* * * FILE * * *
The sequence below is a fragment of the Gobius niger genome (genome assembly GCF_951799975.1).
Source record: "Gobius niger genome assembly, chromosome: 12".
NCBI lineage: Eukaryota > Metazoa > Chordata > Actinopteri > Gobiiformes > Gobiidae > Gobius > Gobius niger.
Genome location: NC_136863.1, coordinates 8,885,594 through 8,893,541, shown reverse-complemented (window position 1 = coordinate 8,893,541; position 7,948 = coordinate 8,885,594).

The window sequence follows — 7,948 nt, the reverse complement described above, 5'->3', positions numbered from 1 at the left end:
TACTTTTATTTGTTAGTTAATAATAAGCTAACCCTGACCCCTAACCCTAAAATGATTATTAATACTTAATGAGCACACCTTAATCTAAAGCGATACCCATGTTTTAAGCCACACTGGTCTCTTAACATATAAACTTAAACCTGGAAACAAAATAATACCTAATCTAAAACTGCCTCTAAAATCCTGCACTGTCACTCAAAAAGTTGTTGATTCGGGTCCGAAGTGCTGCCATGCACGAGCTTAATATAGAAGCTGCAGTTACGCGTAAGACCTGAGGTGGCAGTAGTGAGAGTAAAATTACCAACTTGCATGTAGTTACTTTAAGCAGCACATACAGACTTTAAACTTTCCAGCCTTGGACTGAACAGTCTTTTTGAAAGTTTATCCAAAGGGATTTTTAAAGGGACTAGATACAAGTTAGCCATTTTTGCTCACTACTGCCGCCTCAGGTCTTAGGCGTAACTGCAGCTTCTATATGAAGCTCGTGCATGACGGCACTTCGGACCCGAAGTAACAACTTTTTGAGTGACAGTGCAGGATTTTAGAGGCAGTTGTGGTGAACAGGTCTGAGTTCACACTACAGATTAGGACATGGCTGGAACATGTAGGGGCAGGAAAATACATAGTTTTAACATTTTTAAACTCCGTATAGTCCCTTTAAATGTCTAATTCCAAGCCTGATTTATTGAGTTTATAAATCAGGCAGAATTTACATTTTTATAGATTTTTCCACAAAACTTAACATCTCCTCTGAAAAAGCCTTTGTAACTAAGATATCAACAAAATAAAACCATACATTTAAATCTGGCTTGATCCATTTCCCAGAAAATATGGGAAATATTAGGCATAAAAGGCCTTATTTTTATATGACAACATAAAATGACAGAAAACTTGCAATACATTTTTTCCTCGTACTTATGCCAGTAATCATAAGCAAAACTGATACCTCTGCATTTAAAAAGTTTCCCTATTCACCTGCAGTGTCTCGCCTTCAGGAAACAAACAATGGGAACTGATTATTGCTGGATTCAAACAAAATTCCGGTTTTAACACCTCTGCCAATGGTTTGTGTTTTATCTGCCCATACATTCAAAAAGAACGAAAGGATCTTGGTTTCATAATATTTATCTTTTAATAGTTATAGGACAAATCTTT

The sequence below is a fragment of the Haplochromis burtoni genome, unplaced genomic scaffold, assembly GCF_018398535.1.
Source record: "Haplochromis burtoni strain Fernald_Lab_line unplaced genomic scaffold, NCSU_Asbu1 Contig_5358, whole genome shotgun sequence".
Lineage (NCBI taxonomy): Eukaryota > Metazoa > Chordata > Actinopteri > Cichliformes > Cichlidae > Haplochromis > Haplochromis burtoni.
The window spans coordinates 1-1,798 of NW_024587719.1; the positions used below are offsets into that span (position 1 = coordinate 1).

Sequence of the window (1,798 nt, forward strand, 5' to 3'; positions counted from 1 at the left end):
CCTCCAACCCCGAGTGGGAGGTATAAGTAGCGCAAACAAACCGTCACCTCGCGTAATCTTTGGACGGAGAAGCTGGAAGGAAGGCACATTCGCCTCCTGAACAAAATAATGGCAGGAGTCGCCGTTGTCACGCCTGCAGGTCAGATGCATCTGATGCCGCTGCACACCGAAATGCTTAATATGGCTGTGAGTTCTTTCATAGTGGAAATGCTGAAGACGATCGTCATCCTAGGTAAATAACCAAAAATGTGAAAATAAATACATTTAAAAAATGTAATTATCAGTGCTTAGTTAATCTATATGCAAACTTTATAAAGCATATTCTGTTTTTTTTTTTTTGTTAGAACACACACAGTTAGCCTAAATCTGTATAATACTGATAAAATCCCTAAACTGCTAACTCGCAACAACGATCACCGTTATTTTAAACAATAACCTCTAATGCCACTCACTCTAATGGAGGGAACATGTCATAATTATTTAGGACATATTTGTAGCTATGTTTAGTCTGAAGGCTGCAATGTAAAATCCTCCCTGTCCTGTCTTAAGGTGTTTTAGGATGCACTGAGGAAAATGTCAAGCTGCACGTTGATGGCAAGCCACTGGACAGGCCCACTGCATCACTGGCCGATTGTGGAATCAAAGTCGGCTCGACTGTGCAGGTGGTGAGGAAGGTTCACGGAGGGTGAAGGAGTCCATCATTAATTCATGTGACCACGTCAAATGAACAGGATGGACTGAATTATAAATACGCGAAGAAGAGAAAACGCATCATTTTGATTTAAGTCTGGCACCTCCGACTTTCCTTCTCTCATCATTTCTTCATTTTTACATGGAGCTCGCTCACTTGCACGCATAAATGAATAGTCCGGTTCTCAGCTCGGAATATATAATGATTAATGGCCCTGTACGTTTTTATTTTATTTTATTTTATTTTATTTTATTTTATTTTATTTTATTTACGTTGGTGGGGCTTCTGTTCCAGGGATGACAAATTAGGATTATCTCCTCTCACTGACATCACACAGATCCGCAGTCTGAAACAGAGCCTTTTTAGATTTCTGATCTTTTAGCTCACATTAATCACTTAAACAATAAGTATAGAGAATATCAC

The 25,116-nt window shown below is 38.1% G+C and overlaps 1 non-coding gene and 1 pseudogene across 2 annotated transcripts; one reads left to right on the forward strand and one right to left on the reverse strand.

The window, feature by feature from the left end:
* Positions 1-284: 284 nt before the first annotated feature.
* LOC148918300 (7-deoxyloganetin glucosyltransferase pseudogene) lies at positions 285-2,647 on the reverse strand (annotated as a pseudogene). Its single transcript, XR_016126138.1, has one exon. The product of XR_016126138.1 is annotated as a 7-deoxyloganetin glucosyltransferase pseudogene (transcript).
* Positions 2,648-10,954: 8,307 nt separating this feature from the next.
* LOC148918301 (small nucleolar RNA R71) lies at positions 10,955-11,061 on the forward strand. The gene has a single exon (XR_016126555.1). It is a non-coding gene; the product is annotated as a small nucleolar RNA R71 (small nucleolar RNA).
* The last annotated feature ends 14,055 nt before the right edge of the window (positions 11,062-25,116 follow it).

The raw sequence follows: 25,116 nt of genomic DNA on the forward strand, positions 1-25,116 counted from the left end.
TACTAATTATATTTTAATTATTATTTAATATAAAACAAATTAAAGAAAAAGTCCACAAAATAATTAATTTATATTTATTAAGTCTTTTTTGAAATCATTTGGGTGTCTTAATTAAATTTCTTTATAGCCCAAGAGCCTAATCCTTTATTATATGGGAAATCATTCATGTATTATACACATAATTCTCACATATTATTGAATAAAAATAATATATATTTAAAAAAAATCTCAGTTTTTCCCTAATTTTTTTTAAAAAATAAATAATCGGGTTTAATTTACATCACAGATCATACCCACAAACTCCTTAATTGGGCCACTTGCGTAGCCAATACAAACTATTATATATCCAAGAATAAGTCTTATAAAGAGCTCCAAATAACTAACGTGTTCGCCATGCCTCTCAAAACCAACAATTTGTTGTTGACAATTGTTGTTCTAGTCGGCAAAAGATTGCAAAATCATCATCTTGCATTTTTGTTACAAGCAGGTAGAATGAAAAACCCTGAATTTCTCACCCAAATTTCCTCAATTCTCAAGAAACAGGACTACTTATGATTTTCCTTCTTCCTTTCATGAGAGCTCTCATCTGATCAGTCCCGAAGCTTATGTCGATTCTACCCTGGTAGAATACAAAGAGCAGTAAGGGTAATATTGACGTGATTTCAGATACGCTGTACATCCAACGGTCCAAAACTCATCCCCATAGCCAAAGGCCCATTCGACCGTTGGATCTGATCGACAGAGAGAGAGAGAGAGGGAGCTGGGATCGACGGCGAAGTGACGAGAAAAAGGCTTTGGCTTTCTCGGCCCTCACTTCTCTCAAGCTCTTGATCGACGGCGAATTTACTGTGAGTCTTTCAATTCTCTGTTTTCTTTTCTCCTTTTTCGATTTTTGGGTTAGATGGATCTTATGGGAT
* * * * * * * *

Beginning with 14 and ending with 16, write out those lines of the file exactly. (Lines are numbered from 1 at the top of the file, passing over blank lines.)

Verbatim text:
The window, feature by feature from the left end:
* Positions 1-284: 284 nt before the first annotated feature.
* LOC148918300 (7-deoxyloganetin glucosyltransferase pseudogene) lies at positions 285-2,647 on the reverse strand (annotated as a pseudogene). Its single transcript, XR_016126138.1, has one exon. The product of XR_016126138.1 is annotated as a 7-deoxyloganetin glucosyltransferase pseudogene (transcript).